81. Two anti-Mormon agencies are found in Australia, and one each in New Zealand, Puerto Rico, Russia, Samoa, Spain, and Great Britain. These anti-Mormon agencies in the United States and elsewhere are sometimes able to focus or generate fear and hostility against the Church of Jesus Christ. This can be seen, for example, when a new temple is announced. Such acts by anti-Mormon ministers are one more pitiful indication of ambition, gullibility, and depravity.
87. Inspection of Decker’s papers, currently available in Special Collections at the Utah State University, will be necessary to figure out exactly what he was up to with his Saints Alive ministries. It may be that Saints Alive was his effort to more or less franchise and thereby control anti-Mormon activities. And something like this may also have been going on in his relationships with the ministries known, often inaccurately, as Ex-Mormons for Jesus.
88. For an amusing and trenchant response to Dr. John Ankerberg (and his pretentious associate “Dr.” “Dr.” John Weldon), see Daniel C. Peterson, “Chattanooga Cheapshot, or the Gall of Bitterness,” Review of Books on the Book of Mormon 5 (1993): 1—86; and also Peterson’s “Constancy amid Change,” FARMS Review of Books 8/2 (1996): 60—98.
92. One does not have to reach back to Jimmy and Tammy Bakker or Jimmy Swaggart to experience preachers pandering for money. One only has to tune in to the folksy Kenneth Copeland preaching financial prosperity or Morris Cerullo, who seems to have taken over for the Bakkers, for wonderful examples of preachers begging for contributions.
95. For example, Steven J. Dealy, who directs Mission to Mormons out of Colorado Springs, Colorado, could not make it to Vernal, Utah, to protest the temple there, but he has plans to put together a team to witness at the open house to be held this coming summer for the new LDS temple in Preston, England. And “in order to prepare for this outreach,” he claimed that he was “planning a nine day fact-finding/prayer journey to Great Britain during the month of December.” This trip would enable him “to meet with local Christian leaders, arrange evangelism training for English congregations, secure accommodations for our team, and to pray on location for the upcoming outreach.” He adds: “We are undertaking this special trip at a time when donations to our work are at an all-time low. We were not able to minister at the Vernal, Utah temple opening in October as we hoped because of financial constraints. Instead, we are taking measures to ‘tighten our belts’ and lower MTM’s already small operating costs. Planning a trip to England is a step of faith on our part, believing it is the Lord’s leading to go—and to go quickly.” Mission to Mormons Monthly Report, November 1997, front and back of flyer.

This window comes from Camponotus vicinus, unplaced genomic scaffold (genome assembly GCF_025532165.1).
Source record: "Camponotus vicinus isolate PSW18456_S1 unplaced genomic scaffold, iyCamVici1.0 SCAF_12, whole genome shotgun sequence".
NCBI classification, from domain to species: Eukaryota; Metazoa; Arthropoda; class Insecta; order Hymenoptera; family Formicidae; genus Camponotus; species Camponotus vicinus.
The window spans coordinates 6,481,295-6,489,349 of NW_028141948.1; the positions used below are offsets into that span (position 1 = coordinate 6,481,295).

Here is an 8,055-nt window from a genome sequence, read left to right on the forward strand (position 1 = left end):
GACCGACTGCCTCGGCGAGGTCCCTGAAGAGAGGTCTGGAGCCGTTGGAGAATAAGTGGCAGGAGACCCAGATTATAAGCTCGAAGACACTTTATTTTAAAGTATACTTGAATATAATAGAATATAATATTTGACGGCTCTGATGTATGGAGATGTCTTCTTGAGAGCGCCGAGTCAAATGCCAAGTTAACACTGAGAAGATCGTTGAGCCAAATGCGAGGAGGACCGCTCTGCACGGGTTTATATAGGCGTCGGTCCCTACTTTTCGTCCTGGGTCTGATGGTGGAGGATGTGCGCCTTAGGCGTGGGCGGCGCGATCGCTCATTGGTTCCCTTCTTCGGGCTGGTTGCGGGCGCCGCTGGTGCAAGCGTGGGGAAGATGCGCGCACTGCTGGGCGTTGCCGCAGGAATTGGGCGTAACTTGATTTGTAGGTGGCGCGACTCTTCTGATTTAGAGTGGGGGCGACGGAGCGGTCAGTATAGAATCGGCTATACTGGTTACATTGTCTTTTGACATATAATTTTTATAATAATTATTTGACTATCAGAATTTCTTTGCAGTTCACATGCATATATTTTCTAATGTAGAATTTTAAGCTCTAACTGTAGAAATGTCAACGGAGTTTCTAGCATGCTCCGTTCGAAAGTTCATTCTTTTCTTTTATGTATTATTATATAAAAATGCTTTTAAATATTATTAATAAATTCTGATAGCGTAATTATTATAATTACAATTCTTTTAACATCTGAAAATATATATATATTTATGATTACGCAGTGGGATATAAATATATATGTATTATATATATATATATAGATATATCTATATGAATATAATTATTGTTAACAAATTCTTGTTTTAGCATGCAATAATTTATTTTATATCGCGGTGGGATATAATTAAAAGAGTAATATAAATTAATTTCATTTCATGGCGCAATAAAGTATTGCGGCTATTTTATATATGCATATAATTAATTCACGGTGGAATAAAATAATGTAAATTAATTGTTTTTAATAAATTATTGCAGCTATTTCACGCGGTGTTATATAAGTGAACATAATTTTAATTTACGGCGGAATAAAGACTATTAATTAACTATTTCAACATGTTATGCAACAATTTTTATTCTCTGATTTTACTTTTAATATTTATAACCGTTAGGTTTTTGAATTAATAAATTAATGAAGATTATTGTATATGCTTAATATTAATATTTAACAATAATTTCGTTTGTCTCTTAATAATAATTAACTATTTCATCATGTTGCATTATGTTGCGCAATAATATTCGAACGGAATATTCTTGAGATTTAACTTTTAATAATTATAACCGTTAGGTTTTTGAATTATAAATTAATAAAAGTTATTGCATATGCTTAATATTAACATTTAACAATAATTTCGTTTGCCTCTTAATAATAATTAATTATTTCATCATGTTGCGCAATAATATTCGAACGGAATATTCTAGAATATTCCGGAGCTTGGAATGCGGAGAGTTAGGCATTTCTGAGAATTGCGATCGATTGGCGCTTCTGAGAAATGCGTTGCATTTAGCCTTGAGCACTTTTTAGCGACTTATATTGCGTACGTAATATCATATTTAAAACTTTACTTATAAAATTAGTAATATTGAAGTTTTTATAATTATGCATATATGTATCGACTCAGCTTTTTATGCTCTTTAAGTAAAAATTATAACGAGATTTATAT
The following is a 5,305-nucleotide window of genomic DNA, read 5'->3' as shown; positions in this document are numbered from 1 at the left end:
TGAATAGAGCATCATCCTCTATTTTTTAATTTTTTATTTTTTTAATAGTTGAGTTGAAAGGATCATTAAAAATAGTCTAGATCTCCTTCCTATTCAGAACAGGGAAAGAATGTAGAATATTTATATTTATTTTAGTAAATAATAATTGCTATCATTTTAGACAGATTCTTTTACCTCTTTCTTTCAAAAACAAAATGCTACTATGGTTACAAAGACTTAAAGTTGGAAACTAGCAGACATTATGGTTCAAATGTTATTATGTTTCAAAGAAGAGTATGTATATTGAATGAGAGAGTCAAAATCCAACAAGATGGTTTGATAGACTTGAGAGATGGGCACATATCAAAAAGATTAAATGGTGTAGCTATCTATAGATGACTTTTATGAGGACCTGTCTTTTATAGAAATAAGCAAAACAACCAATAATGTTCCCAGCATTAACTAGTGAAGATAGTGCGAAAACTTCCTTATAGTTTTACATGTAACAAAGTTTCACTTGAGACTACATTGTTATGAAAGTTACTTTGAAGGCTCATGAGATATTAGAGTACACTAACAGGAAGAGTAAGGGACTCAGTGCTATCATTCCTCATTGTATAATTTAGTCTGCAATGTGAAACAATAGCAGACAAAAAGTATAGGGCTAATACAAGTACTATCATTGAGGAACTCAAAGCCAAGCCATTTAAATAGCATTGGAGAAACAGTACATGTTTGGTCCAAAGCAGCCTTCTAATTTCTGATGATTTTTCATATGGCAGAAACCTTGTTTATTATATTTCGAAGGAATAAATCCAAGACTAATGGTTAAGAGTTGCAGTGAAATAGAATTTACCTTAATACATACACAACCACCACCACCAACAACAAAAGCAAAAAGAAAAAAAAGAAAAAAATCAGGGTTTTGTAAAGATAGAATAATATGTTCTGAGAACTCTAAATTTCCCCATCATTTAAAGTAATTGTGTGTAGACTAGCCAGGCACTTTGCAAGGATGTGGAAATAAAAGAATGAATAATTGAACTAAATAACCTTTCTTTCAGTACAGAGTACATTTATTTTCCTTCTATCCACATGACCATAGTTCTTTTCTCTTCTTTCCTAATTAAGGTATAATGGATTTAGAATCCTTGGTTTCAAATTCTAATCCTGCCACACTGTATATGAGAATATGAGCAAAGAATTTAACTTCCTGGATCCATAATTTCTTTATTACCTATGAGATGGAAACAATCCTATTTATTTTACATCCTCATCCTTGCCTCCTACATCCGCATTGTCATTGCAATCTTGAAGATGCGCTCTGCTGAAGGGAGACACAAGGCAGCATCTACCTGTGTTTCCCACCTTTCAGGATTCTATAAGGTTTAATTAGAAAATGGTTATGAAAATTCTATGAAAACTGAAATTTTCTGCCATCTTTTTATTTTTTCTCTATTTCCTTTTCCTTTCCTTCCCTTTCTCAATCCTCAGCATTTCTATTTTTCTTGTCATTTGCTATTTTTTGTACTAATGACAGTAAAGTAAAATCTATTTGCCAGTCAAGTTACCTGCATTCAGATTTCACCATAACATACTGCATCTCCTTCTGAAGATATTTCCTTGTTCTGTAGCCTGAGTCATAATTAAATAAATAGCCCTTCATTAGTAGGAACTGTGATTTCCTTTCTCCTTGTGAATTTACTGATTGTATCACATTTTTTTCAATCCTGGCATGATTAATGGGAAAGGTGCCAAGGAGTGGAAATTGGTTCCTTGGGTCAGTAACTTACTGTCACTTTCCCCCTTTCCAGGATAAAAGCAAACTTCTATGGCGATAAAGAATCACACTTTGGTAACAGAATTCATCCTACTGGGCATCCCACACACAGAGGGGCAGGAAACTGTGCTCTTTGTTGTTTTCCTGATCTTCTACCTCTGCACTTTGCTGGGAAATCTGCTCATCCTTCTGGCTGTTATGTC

98. See, for example, Charles M. (Chuck) Larson’s By His Own Hand upon Papyrus: A New Look at the Joseph Smith Papyri (Grand Rapids, Mich.: Institute for Religious Research, 1992), which Gospel Truths Ministry mailed to thirty or thirty-five thousand Latter-day Saints. Larson’s work has been shown to be inaccurate and deceptive by those who can read Egyptian. There is nothing in Larson’s book to indicate that Wesley P. Walters, who provided the “Forward [sic],” was an anti-Mormon Presbyterian pastor, other than the statement in the “Acknowledgments” thanking “the later [sic] Rev. Wesley P. Walters, for his contagious enthusiasm and knowledgeable background.” Ibid., 237. The final chapter in Larson’s book was written with Floyd McElveen. Ibid., 189. McElveen’s role as an anti-Mormon publicist is suppressed by Larson and his publisher. This chapter, unlike everything that comes before it, is filled with evangelical rhetoric. Larson told me in a phone conversation that his publishers insisted that this language, with which he is not entirely comfortable, be included in his book.